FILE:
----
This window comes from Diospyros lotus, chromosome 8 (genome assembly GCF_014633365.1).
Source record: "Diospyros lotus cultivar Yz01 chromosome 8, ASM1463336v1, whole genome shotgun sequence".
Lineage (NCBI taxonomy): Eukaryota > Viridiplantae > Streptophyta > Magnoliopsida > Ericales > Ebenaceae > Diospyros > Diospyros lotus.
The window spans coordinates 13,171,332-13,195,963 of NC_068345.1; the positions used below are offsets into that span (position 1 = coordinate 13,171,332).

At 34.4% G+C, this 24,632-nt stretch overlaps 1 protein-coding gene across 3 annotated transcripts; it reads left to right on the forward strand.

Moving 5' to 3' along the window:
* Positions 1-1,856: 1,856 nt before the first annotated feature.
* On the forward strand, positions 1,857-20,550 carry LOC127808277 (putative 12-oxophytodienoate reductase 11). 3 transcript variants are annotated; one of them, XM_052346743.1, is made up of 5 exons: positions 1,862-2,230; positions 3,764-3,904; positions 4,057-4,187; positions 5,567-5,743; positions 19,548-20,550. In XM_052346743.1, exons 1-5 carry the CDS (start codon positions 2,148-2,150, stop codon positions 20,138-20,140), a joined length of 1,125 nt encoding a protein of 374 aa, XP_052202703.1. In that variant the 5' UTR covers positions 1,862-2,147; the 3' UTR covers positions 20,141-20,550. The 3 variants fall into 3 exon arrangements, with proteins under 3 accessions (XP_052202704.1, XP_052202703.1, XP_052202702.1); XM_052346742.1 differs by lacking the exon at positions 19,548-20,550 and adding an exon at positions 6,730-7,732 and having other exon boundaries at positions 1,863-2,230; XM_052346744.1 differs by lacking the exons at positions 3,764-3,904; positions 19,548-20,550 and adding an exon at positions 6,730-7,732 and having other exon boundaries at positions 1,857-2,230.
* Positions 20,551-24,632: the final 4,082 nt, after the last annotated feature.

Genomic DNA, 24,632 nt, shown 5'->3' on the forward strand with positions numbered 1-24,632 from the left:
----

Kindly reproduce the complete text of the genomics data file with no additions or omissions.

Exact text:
This window comes from Diospyros lotus, chromosome 8 (genome assembly GCF_014633365.1).
Source record: "Diospyros lotus cultivar Yz01 chromosome 8, ASM1463336v1, whole genome shotgun sequence".
Lineage (NCBI taxonomy): Eukaryota > Viridiplantae > Streptophyta > Magnoliopsida > Ericales > Ebenaceae > Diospyros > Diospyros lotus.
The window spans coordinates 13,171,332-13,195,963 of NC_068345.1; the positions used below are offsets into that span (position 1 = coordinate 13,171,332).

At 34.4% G+C, this 24,632-nt stretch overlaps 1 protein-coding gene across 3 annotated transcripts; it reads left to right on the forward strand.

Moving 5' to 3' along the window:
* Positions 1-1,856: 1,856 nt before the first annotated feature.
* On the forward strand, positions 1,857-20,550 carry LOC127808277 (putative 12-oxophytodienoate reductase 11). 3 transcript variants are annotated; one of them, XM_052346743.1, is made up of 5 exons: positions 1,862-2,230; positions 3,764-3,904; positions 4,057-4,187; positions 5,567-5,743; positions 19,548-20,550. In XM_052346743.1, exons 1-5 carry the CDS (start codon positions 2,148-2,150, stop codon positions 20,138-20,140), a joined length of 1,125 nt encoding a protein of 374 aa, XP_052202703.1. In that variant the 5' UTR covers positions 1,862-2,147; the 3' UTR covers positions 20,141-20,550. The 3 variants fall into 3 exon arrangements, with proteins under 3 accessions (XP_052202704.1, XP_052202703.1, XP_052202702.1); XM_052346742.1 differs by lacking the exon at positions 19,548-20,550 and adding an exon at positions 6,730-7,732 and having other exon boundaries at positions 1,863-2,230; XM_052346744.1 differs by lacking the exons at positions 3,764-3,904; positions 19,548-20,550 and adding an exon at positions 6,730-7,732 and having other exon boundaries at positions 1,857-2,230.
* Positions 20,551-24,632: the final 4,082 nt, after the last annotated feature.

Genomic DNA, 24,632 nt, shown 5'->3' on the forward strand with positions numbered 1-24,632 from the left: